Most of the ancient civilizations that lived before us had vast troves of knowledge and information. Sadly, with the passage of time, most of that information has been lost. Despite the fact that we did manage to find many artefacts and writings pertaining to some cultures, even more were lost to the endless flow of time.
But while from some cultures we did manage to save things like the language (experts still aren’t sure what ancient Latin sounded like, only how it was written), others barely have a few artefacts and writings remaining, nothing to actually have a better idea of the culture’s practices.
A team of Italian archaeologists managed to uncover one of the largest amounts of sacred Etruscan text ever found. Written on a huge stone slab from the foundations of a temple, the text is particularly interesting because it wasn’t carved on a grave or a funeral object, as these texts tended to be.
Measuring some four feet in height, two in width, and weighing around five hundred pounds, the slab of stone was dated back to the 6th century BCE. It remained sealed inside the temple for about 2,500 years, and it might be one of the biggest, if not the biggest source of information about the long-departed culture.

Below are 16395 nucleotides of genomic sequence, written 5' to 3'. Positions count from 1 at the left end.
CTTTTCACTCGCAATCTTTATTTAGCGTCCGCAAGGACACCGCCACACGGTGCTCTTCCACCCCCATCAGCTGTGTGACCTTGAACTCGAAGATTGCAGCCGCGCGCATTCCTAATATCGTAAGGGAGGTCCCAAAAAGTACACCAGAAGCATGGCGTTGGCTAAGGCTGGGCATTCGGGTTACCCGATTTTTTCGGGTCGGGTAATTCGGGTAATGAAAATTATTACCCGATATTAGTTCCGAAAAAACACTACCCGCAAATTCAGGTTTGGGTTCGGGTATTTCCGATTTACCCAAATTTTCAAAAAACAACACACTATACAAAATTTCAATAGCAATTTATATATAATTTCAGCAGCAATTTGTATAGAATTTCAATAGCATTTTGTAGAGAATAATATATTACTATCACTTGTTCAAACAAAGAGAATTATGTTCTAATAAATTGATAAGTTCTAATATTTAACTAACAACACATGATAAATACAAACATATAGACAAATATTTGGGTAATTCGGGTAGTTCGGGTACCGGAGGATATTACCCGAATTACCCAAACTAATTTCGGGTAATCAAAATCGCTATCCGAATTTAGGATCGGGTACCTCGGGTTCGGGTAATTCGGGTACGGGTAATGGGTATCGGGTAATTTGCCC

It is believed that the stone tablet, or stele, is religious in nature, and that it might finally reveal something about the god or goddess worshipped by the ancient culture. So far, no information on that was ever found; but then again, very little information about the Etruscans in general was uncovered over the years.
Containing some 70 letters and punctuation marks, the tablet will most likely contain words never before seen pertaining to the lost civilization. Generally, Etruscans used to write on cloth or wax, so very few texts from that era are left as intact as the one just found, with most of them being funerary inscriptions.
Still under investigation
Laser scanning and photogrammetry is basically what the researchers studying the tablet are currently doing, so as to save everything written on the stele just the way it is. And this process might take at least a couple of months, so the team won’t be moving to deciphering any time soon. Still, even delayed knowledge is better than no knowledge at all.
Very few objects pertaining to the Etruscan culture were found during the past couple of decades, mostly centering on jewelry, statues, pottery, and coins. Despite the fact that the civilization was known to be highly cultured, the perishable ways in which they stored their texts made it very difficult to find out much about their habits and practices.
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